Friday, August 28, 2015

Family Goes On Forever; Only The Players Change

Our oldest daughter and her husband have a daughter who is as lovely as is her name, which is Sarah. Sarah teeters on the brink of change, having left Middle School and all that nonsense behind, and now is (1) a high schooler, a situation that emphasizes (2) the beginning of growing up, with all that is involved in that, both physically, mentally and emotionally. There is also the bodily changes that involve hormones, emotional rides high and low, all of which hits you while you are learning a new school, studying harder than ever before, thinking about dating and the many implications of that, and trying to decide what happens with the rest of your life, should you survive long enough to live it. Oh! And then, there is homework, lots of it because now, you are in high school and nobody coddles you there. Oh, God!

Seniors Often Are Their Own Worst Enemy

Three quarters of a million American citizens - all of them seniors who did not have any intention of harming themselves - wind up in the hospital each year because, through confusion rather than from malicious intent - they poisoned themselves accidently, sometimes nearly to the point of death, and in some cases, too far beyond to be saved.

A study performed by the respected Johns Hopkins University Hospital of Baltimore, MD studied the issue, concluding that seniors are often their own worst enemy because they get confused about what medicines in what quantity, and finally, in their confusion, they take an action that at best makes them very ill and at worst, makes them very dead.

It is a new problem to the United States, as it is to the rest of the industrialized world, where people are living far longer than at any other time in history. That is the good news. The bad news was in the first two paragraphs of this story. Where that leaves seniors - and their families who would like very much to have their ancients live for as long as they can - depends on family resources, a lot of time seeing that older family members come to no harm, and a ton of luck.

We All Get One Life: Make It Last!

One of the most important ingredients in an effort to attain a healthy and long lifestyle is knowing what is important for you to do to help you reach that goal. Not many of us would wish for long life that was limited to how far we could go from our bed connected to a breathing tube. And, like everything else in life, preparation for the future by good planning followed by good execution is everything.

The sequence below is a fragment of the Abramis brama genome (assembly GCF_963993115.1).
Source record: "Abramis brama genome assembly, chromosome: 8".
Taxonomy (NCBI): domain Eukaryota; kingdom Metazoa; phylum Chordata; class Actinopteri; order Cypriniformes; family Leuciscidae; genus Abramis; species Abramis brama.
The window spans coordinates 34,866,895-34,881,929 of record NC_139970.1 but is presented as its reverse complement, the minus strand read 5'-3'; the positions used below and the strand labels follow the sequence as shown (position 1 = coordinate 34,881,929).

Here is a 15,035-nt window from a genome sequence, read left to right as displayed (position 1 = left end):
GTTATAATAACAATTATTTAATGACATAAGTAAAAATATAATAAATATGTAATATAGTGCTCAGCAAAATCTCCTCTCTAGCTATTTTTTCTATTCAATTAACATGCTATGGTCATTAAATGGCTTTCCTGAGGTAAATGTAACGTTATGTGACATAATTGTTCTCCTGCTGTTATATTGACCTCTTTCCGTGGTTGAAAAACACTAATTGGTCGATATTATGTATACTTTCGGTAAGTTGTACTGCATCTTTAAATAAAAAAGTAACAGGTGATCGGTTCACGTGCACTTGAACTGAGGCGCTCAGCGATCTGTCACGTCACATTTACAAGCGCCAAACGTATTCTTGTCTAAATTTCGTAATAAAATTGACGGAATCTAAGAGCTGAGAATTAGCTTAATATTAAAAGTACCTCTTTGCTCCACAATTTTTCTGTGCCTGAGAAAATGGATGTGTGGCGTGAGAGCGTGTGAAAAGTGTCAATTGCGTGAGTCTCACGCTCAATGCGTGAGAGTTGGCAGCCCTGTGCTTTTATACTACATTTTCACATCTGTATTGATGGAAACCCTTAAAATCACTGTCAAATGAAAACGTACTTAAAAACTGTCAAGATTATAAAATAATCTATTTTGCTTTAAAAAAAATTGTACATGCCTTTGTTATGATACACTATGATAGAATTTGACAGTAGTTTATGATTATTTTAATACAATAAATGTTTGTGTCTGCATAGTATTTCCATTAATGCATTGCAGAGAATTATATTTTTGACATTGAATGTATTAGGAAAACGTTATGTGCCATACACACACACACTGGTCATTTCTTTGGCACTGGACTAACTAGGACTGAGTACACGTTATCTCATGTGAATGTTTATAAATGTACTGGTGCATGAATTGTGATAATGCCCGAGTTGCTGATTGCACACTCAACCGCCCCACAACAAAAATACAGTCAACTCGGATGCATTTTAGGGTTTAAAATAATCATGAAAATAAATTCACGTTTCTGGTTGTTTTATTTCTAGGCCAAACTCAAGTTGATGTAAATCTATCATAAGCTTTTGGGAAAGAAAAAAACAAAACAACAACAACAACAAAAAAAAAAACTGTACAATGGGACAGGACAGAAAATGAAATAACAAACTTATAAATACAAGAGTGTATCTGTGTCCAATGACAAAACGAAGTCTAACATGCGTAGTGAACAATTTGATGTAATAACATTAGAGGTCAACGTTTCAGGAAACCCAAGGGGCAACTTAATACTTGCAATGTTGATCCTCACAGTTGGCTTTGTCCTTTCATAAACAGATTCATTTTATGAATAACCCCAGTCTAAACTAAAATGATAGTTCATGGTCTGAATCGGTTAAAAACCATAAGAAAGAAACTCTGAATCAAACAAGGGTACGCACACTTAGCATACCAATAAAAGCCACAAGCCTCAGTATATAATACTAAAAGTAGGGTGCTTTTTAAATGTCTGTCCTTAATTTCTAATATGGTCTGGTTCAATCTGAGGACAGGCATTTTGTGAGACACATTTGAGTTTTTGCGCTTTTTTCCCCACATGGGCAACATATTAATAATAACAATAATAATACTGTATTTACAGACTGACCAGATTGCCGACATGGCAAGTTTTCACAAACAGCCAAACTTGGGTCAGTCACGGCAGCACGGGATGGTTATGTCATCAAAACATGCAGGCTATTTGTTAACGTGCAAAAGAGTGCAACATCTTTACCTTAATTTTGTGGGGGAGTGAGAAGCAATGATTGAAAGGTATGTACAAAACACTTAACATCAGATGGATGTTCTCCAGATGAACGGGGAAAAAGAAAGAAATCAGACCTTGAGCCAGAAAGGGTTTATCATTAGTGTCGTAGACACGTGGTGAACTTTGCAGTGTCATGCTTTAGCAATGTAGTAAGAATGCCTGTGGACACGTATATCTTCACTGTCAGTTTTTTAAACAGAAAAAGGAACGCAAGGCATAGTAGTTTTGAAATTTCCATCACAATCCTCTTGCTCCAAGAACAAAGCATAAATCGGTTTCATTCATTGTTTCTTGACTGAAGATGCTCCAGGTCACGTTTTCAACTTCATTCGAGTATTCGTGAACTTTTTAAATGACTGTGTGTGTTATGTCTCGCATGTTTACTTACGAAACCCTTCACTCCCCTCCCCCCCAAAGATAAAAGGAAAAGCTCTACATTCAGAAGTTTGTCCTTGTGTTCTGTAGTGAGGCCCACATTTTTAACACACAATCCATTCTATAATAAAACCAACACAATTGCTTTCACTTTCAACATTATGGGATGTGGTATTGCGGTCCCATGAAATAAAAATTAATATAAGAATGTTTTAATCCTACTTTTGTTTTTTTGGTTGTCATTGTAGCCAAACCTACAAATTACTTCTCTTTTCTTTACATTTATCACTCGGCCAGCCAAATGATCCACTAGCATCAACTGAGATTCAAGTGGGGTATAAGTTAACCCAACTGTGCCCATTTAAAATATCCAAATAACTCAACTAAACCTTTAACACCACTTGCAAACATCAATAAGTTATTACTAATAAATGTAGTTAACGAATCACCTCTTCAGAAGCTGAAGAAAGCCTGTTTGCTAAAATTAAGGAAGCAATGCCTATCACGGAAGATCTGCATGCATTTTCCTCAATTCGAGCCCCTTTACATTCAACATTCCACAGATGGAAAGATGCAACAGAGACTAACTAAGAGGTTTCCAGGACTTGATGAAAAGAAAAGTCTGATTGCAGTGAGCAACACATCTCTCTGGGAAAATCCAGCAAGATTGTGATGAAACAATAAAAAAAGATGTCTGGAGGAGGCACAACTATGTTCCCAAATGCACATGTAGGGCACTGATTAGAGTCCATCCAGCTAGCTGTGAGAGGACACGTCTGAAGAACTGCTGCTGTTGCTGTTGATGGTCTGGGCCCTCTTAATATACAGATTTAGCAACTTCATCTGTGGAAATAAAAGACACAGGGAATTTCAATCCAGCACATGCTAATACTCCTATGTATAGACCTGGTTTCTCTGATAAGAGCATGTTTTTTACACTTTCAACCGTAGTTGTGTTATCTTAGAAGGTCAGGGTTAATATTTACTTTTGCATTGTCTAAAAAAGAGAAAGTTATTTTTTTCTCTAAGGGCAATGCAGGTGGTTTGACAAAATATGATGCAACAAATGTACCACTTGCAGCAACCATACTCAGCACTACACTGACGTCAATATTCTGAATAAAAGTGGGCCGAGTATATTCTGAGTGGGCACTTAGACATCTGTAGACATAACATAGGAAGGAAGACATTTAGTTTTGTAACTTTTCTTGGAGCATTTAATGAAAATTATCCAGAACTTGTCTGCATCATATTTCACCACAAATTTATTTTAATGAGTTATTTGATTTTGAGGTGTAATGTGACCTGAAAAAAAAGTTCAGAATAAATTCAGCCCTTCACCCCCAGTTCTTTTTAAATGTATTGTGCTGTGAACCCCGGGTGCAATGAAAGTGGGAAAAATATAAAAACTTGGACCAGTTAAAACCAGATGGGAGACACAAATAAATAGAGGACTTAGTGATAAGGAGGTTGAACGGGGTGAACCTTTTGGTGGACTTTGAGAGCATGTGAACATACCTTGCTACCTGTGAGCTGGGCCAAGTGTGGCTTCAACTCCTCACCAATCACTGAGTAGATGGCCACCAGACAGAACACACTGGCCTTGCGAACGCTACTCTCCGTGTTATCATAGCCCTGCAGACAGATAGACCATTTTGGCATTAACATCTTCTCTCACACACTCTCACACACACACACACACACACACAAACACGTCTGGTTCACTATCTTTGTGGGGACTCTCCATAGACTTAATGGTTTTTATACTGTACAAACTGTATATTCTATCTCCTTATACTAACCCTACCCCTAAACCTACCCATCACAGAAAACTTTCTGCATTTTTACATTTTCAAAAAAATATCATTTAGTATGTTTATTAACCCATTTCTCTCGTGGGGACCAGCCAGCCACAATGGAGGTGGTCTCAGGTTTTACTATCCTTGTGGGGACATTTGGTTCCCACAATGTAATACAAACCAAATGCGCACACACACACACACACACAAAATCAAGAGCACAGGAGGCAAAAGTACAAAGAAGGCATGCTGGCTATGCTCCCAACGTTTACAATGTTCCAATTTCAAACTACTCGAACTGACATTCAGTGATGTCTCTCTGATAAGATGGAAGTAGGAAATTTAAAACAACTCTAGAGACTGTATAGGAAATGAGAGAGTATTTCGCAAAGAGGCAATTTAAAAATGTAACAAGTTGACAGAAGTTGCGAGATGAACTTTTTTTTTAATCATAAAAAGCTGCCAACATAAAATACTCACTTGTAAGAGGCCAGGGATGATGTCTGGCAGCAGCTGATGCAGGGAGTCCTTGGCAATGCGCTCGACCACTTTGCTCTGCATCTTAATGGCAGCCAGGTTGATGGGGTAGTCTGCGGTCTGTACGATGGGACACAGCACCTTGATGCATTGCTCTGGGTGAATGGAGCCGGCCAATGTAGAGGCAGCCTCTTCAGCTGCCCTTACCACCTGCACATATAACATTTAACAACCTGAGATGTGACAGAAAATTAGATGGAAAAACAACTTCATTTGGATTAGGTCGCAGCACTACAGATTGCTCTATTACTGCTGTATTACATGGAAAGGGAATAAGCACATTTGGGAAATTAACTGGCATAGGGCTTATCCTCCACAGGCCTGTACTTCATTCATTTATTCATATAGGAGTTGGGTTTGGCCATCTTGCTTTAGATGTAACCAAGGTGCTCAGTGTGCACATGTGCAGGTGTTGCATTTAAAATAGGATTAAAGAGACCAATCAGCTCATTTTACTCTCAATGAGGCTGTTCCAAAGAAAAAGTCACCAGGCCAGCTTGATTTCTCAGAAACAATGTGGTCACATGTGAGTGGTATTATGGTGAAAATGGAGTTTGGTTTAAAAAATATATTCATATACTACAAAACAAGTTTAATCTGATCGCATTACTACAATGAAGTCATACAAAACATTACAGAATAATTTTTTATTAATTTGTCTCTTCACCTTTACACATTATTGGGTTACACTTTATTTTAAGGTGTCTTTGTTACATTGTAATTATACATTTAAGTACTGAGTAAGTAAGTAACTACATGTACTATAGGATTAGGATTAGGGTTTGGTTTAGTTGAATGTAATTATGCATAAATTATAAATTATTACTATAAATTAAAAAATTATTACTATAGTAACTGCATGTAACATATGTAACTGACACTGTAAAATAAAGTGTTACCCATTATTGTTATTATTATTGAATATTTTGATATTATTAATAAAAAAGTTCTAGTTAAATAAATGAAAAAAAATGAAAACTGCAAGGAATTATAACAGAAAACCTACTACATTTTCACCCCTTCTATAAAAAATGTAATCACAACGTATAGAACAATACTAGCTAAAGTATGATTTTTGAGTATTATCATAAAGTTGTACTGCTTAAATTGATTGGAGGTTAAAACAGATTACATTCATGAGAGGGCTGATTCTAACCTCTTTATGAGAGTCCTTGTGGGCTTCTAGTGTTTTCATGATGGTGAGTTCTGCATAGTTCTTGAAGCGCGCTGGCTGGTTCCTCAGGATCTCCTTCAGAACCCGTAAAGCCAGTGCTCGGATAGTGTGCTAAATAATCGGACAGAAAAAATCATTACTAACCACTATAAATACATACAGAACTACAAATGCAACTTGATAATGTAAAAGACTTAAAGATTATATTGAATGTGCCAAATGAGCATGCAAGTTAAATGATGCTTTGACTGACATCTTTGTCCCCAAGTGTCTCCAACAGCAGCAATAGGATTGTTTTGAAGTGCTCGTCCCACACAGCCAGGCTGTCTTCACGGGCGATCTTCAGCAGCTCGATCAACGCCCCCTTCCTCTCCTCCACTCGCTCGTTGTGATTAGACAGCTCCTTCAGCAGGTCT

To help seniors and those about to become seniors plan for living a long and healthy period after retirement, the federal government has come up with a program designed to help newly-anointed seniors get help they need for a long and healthy retirement. That old rocking chair might be okay for watching a beautiful sunset, but other than that, today’s aging multitudes have agendas that keep them active, fit and involved. Watch out, because Grandma is learning judo in some government program they call Go4Life.

What Grandma is doing, of course, is staying active which keeps both her brain and her muscles in trim, and creates the exercise patterns that keep her heart and body healthy and operating like Grandma was back in her 40s again. It may be kind of tough on Grandpa, but he should have signed up for the program when she did.

The Future is out of This World

As if we needed a reminder, the Center for Disease Control reminds us that with each new dawning - 365 days a year, every year - another 10,000 Americans turn 65 years old. And, in less than two decades from now, the 65 and older population will represent 20 percent of the total national population, and will be focused on heading for a majority percentage somewhere between 2040 and 2050. While you and I will have surrendered our seats at the table long before these things happen, my children and yours as well will be around as national political power via the voting ballot swings to the old and the wise. And, mind you, that is not going to happen only in the United States but in most of the industrialized nations of the world. That's a lot of gray for one old world to carry.